Making cement is a major use of natural gas.  Then comes the transport, steel and other construction materials that usually are involved with concrete structures.  Building things uses plenty of energy, and making them last has important implications.

Fly Ash at 2000x Magnification. Click image for the largest view. Image credit Wikipedia.

Charles Carraher, Ph.D., explained at the 241st National Meeting & Exposition of the American Chemical Society last week that the more than 450 coal-burning electric power plants in the United States produce about 130 million tons of “fly ash” each year. Before air pollution laws, those fine particles of soot and dust flew up smokestacks and into the air. Power plants now collect the ash.  What to do with all that?

Example of a Fly Ash Mound. Click image for the largest view.

Coating concrete destined to be rebuilt of America’s crumbling bridges and roadways with some of the millions of tons of ash left over from burning coal could extend the life of those structures by decades, saving billions of dollars of taxpayer money.  The report on a new coating material for concrete made from fly ash is hundreds of times more durable than existing coatings and costs only half as much as some alternatives.

Getting use from that fly ash is a very good idea, and extending the life of the world’s infrastructure is a timely and valuable idea.  If things last hundreds of times longer a lot less infrastructure will need rebuilt permitting a lot of new needs to be funded.  This is good.

Fly ash Spill From The Kingston Fossil Plant. Click image for the largest view. Image credit Wikipedia.

Carraher explains from the pollution view saying, “Fly ash poses enormous waste disposal problems. Some of it does get recycled and reused. But almost 70 percent winds up in landfills every year, where space is increasingly scarce and expensive. Our research indicates that this waste could become a valuable resource as a shield-like coating to keep concrete from deteriorating and crumbling as it ages.”  That would be 91 million tons, quite a pile.  And when it gets a way, quite a mess.

Rebar Corroding Before Concrete Pour. Click image for the largest view. Image credit

The idea is better than the headline suggests.  The new material can be used to coat and protect from corrosion the steel reinforcing bar, or “rebar,” rods embedded in concrete to reinforce and strengthen it. The coating also is suitable for repairing damaged concrete. Those two uses have great merit.  Many sound contractors will order epoxy painted rebar at great expense to insure that structures won’t come apart from the pressure of unprotected rebar corroding and pressuring its way out of the concrete, cracking and undermining the strength.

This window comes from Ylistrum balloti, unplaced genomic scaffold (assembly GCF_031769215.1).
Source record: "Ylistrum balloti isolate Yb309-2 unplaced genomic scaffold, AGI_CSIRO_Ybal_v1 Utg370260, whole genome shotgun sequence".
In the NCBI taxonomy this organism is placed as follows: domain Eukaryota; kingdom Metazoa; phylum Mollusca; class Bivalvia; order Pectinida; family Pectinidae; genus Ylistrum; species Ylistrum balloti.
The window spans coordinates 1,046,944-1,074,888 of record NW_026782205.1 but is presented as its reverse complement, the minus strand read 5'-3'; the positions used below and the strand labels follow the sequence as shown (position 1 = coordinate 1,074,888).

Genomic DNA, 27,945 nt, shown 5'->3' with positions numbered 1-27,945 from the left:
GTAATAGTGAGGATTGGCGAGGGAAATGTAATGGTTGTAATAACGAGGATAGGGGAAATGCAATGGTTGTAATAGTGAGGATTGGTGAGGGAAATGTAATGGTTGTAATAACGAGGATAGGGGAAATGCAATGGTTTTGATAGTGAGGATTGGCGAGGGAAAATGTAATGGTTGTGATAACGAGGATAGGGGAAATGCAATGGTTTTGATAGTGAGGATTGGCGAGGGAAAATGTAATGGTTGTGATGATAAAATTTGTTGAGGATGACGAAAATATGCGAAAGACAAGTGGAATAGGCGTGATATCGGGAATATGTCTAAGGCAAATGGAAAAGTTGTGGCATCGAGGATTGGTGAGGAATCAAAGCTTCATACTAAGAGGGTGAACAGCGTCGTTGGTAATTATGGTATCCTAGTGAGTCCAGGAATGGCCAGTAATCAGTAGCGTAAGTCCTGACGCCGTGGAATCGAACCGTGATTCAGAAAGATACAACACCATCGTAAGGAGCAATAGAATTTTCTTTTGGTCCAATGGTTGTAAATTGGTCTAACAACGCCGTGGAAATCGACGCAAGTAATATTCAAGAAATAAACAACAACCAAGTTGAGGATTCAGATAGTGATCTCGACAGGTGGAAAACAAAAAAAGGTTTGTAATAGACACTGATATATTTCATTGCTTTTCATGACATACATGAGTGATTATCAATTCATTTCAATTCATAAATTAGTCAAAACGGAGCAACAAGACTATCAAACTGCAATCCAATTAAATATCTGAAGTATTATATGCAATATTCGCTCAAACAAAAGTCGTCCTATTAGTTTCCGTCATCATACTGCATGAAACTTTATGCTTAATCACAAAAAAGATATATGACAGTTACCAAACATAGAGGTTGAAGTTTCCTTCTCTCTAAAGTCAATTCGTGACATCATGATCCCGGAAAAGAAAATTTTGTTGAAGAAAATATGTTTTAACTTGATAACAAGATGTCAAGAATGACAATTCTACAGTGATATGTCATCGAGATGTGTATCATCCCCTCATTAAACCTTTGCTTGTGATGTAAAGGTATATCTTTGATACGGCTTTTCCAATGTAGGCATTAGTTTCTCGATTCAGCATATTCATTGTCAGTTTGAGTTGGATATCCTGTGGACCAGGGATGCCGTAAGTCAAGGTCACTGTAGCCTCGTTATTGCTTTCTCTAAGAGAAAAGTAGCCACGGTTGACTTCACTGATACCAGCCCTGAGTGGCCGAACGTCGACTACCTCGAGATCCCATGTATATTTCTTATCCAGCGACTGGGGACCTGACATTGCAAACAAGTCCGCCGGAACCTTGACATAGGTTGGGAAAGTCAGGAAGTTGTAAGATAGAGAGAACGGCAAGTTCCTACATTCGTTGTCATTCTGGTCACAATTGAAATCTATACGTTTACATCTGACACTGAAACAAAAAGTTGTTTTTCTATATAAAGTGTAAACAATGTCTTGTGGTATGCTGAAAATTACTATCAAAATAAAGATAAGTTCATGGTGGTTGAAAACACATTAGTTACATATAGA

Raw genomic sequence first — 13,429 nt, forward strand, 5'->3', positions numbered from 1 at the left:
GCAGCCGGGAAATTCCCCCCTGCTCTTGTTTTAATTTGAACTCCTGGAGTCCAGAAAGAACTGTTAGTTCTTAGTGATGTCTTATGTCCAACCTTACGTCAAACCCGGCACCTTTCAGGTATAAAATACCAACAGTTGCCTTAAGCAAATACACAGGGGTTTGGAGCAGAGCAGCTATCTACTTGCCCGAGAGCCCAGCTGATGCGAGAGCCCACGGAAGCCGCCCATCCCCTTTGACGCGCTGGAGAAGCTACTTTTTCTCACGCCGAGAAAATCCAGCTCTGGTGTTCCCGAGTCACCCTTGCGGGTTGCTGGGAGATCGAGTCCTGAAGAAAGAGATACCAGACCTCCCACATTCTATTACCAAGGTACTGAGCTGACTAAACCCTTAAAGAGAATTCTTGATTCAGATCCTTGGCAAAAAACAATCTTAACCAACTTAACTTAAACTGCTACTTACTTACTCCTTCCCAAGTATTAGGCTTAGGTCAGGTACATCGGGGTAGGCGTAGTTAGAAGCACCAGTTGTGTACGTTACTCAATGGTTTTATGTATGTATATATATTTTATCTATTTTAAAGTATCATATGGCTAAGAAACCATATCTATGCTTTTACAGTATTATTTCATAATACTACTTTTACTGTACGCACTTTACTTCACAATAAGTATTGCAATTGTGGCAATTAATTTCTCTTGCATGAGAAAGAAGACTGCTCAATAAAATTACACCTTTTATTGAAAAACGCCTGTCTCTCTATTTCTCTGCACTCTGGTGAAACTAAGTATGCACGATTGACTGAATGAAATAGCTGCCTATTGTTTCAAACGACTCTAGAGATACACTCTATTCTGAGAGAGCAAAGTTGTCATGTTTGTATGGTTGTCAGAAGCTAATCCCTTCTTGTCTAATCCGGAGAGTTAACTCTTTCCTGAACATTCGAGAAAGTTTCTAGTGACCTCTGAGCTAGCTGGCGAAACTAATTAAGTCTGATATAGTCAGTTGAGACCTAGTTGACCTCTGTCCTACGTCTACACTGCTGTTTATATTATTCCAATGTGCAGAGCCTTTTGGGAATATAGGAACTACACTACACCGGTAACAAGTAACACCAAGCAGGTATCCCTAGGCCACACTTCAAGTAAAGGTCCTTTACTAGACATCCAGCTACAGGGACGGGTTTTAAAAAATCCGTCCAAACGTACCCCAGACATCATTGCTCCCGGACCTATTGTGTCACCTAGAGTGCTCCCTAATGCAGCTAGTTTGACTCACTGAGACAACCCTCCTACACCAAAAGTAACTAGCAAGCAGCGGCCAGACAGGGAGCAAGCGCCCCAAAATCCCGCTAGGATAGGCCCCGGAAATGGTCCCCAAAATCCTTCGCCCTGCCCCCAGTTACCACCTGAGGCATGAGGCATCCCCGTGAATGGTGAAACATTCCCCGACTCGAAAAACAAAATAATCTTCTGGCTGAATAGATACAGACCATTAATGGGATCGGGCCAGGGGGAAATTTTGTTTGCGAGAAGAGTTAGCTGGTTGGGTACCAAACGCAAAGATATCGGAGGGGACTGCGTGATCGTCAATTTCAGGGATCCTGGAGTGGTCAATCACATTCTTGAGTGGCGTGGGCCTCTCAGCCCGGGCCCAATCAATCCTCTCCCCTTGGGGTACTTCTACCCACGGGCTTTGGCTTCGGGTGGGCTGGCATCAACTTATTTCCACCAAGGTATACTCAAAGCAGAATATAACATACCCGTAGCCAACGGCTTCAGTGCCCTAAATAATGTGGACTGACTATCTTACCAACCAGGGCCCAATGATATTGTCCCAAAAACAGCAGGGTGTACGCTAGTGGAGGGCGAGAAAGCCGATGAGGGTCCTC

Epoxy Coated Rebar. Click image for the largest view. Image credit Midvalley Rebar.

The ACS press release isn’t specific on the repairing suggestion.  Repairing can mean a very wide range of things.  But even if the repair limit is just stopping degradation and/or water infiltration the usefulness is striking in the magnitude.  Wear resistance, such as on a roadway isn’t mentioned,  but if the idea can get to concrete surface reconstruction at less cost than asphalt, the idea has legs that might use up a bunch of the fly ash in inventory over time.

Carraher, who is with Florida Atlantic University is part of a joint project between industry with Felix Achille, of Blue World Crete and colleagues including Charles E. Carraher, Ph.D., Dept. of Chemistry and Biochemistry; Madasamy Arockiasamy, Ph.D., Dept. of Civil Engineering; and Perambur Neelakantaswamy, Ph.D., Dept. Electrical Engineering and Computer Science.

The laboratory tests report that the coating has excellent strength and durability when exposed to heat, cold, rain, and other simulated environmental conditions harsher than any that would occur in the real world. The coating protected concrete from deterioration, for instance, that involved exposure to the acids in air pollution that were 100,000 times more concentrated than typical outdoor levels environment. Coated concrete remained strong and intact for more than a year of observation, while ordinary concrete often began to crumble within days.  This has powerful implications, particularly in China where building is at a furious pace and flyash accumulates even faster. Perhaps the winds won’t blow so much all around the world someday.

Carraher cited U.S. Environmental Protection Agency estimates for the cost for repair, restoration, and replacement of concrete in domestic wastewater and drinking water systems. They range up to $1.3 trillion, and by some accounts must be completed by 2020 to avoid environmental and public health crisis problems. Crumbling concrete roads and bridges will require hundreds of billions more.  Those numbers are huge and imply a huge use of energy and taxpayer cash – saving any part with a net cash benefit is worth pursuing.

Carraher’s presentation at the ACS meeting keys that use of the coating could extend the lifespan of those structures, with enormous savings, while helping to solve the fly ash disposal problem.  Actually let’s just save all the money we can and make our structures last longer.  More info please, sirs.


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